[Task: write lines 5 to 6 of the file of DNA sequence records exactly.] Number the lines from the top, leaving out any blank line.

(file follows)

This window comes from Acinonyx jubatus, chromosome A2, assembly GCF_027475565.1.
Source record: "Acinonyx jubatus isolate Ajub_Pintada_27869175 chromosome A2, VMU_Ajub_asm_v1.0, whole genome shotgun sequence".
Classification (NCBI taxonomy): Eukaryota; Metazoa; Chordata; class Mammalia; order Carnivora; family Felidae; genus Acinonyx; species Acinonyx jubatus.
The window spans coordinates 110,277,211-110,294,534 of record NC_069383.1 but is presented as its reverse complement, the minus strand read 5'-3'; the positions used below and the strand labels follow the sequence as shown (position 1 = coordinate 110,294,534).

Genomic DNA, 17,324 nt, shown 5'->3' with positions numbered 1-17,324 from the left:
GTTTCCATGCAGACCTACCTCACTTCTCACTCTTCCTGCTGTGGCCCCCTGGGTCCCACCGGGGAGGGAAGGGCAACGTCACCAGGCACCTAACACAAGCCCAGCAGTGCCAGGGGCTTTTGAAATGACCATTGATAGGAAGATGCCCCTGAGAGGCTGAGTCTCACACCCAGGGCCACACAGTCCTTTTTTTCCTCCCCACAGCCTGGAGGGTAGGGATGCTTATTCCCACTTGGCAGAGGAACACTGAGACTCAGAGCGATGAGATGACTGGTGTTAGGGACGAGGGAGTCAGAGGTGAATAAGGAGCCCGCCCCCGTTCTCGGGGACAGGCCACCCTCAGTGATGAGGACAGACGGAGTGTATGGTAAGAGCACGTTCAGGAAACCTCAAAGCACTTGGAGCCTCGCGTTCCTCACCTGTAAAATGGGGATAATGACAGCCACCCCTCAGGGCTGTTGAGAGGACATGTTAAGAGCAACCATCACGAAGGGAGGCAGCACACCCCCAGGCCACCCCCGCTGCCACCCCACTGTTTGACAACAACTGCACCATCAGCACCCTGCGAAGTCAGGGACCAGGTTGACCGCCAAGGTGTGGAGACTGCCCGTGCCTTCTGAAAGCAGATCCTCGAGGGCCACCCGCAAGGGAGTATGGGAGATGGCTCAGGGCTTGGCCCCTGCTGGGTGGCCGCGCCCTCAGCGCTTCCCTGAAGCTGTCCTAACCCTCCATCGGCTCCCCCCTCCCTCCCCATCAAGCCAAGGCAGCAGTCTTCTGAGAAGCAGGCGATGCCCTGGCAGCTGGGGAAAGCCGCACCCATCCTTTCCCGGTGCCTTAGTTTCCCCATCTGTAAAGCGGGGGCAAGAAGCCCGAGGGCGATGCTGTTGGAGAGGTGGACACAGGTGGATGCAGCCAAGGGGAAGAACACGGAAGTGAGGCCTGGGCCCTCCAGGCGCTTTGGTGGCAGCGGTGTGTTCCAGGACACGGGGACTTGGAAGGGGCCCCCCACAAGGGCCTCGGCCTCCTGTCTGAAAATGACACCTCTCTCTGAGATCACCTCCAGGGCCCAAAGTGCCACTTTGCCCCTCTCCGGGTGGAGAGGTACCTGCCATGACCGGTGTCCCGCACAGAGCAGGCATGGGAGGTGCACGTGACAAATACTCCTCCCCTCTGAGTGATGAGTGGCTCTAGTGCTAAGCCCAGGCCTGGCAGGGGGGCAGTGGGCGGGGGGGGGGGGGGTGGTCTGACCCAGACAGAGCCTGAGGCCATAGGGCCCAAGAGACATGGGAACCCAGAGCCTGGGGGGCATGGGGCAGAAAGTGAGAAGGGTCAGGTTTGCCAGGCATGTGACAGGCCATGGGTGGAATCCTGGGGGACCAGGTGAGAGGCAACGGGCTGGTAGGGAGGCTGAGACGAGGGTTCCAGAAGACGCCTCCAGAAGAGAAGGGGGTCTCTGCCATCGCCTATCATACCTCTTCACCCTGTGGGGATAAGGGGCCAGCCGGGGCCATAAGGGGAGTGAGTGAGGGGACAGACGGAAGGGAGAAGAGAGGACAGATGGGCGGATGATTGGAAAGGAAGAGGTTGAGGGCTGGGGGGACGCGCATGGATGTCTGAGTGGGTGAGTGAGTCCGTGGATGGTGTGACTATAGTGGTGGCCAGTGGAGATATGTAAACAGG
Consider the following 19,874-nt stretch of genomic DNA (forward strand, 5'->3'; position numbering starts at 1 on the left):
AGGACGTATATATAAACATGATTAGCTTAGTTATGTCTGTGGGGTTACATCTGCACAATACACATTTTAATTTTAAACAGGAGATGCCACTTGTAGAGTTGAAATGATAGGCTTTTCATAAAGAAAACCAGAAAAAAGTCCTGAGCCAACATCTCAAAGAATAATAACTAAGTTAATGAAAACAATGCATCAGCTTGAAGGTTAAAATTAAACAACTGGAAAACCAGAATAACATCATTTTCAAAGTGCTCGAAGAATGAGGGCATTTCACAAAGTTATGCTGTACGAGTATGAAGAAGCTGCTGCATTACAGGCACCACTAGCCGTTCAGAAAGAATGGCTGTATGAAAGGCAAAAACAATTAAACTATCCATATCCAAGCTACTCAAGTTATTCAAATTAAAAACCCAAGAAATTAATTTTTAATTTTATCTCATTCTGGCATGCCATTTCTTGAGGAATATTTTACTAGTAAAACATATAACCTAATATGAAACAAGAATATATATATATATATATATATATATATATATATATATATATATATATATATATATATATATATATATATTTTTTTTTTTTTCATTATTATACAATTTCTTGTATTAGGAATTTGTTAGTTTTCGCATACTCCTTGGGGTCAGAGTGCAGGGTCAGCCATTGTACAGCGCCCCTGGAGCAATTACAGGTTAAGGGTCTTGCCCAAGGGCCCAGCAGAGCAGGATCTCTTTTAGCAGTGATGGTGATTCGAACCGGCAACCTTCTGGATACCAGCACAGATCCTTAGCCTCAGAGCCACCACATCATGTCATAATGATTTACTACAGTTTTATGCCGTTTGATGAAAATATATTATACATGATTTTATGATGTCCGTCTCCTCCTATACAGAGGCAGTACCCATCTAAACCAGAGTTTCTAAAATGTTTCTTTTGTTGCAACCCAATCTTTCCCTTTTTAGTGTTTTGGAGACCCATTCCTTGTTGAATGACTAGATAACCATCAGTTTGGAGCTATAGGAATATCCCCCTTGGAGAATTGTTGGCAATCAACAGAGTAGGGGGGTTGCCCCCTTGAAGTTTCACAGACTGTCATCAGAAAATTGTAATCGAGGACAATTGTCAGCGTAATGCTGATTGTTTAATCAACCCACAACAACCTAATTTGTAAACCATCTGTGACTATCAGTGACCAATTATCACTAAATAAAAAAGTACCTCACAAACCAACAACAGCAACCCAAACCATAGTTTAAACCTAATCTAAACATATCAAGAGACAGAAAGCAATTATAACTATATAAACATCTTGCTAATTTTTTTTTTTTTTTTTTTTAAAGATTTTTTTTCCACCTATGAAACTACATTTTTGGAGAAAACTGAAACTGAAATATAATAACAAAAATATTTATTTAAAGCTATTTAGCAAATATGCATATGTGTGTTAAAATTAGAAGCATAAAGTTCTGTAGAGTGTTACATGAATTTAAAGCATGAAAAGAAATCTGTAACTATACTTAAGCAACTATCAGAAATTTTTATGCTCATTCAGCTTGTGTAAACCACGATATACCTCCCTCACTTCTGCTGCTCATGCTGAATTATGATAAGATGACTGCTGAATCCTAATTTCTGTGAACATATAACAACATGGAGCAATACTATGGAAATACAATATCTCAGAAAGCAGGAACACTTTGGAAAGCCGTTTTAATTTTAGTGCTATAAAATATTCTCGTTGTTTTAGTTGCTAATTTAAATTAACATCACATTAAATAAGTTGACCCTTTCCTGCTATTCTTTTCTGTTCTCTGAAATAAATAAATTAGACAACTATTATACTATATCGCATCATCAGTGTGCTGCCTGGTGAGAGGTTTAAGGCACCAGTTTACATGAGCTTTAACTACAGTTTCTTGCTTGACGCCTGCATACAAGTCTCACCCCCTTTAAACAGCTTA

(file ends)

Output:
Genomic DNA, 17,324 nt, shown 5'->3' with positions numbered 1-17,324 from the left:
GTTTCCATGCAGACCTACCTCACTTCTCACTCTTCCTGCTGTGGCCCCCTGGGTCCCACCGGGGAGGGAAGGGCAACGTCACCAGGCACCTAACACAAGCCCAGCAGTGCCAGGGGCTTTTGAAATGACCATTGATAGGAAGATGCCCCTGAGAGGCTGAGTCTCACACCCAGGGCCACACAGTCCTTTTTTTCCTCCCCACAGCCTGGAGGGTAGGGATGCTTATTCCCACTTGGCAGAGGAACACTGAGACTCAGAGCGATGAGATGACTGGTGTTAGGGACGAGGGAGTCAGAGGTGAATAAGGAGCCCGCCCCCGTTCTCGGGGACAGGCCACCCTCAGTGATGAGGACAGACGGAGTGTATGGTAAGAGCACGTTCAGGAAACCTCAAAGCACTTGGAGCCTCGCGTTCCTCACCTGTAAAATGGGGATAATGACAGCCACCCCTCAGGGCTGTTGAGAGGACATGTTAAGAGCAACCATCACGAAGGGAGGCAGCACACCCCCAGGCCACCCCCGCTGCCACCCCACTGTTTGACAACAACTGCACCATCAGCACCCTGCGAAGTCAGGGACCAGGTTGACCGCCAAGGTGTGGAGACTGCCCGTGCCTTCTGAAAGCAGATCCTCGAGGGCCACCCGCAAGGGAGTATGGGAGATGGCTCAGGGCTTGGCCCCTGCTGGGTGGCCGCGCCCTCAGCGCTTCCCTGAAGCTGTCCTAACCCTCCATCGGCTCCCCCCTCCCTCCCCATCAAGCCAAGGCAGCAGTCTTCTGAGAAGCAGGCGATGCCCTGGCAGCTGGGGAAAGCCGCACCCATCCTTTCCCGGTGCCTTAGTTTCCCCATCTGTAAAGCGGGGGCAAGAAGCCCGAGGGCGATGCTGTTGGAGAGGTGGACACAGGTGGATGCAGCCAAGGGGAAGAACACGGAAGTGAGGCCTGGGCCCTCCAGGCGCTTTGGTGGCAGCGGTGTGTTCCAGGACACGGGGACTTGGAAGGGGCCCCCCACAAGGGCCTCGGCCTCCTGTCTGAAAATGACACCTCTCTCTGAGATCACCTCCAGGGCCCAAAGTGCCACTTTGCCCCTCTCCGGGTGGAGAGGTACCTGCCATGACCGGTGTCCCGCACAGAGCAGGCATGGGAGGTGCACGTGACAAATACTCCTCCCCTCTGAGTGATGAGTGGCTCTAGTGCTAAGCCCAGGCCTGGCAGGGGGGCAGTGGGCGGGGGGGGGGGGGGTGGTCTGACCCAGACAGAGCCTGAGGCCATAGGGCCCAAGAGACATGGGAACCCAGAGCCTGGGGGGCATGGGGCAGAAAGTGAGAAGGGTCAGGTTTGCCAGGCATGTGACAGGCCATGGGTGGAATCCTGGGGGACCAGGTGAGAGGCAACGGGCTGGTAGGGAGGCTGAGACGAGGGTTCCAGAAGACGCCTCCAGAAGAGAAGGGGGTCTCTGCCATCGCCTATCATACCTCTTCACCCTGTGGGGATAAGGGGCCAGCCGGGGCCATAAGGGGAGTGAGTGAGGGGACAGACGGAAGGGAGAAGAGAGGACAGATGGGCGGATGATTGGAAAGGAAGAGGTTGAGGGCTGGGGGGACGCGCATGGATGTCTGAGTGGGTGAGTGAGTCCGTGGATGGTGTGACTATAGTGGTGGCCAGTGGAGATATGTAAACAGG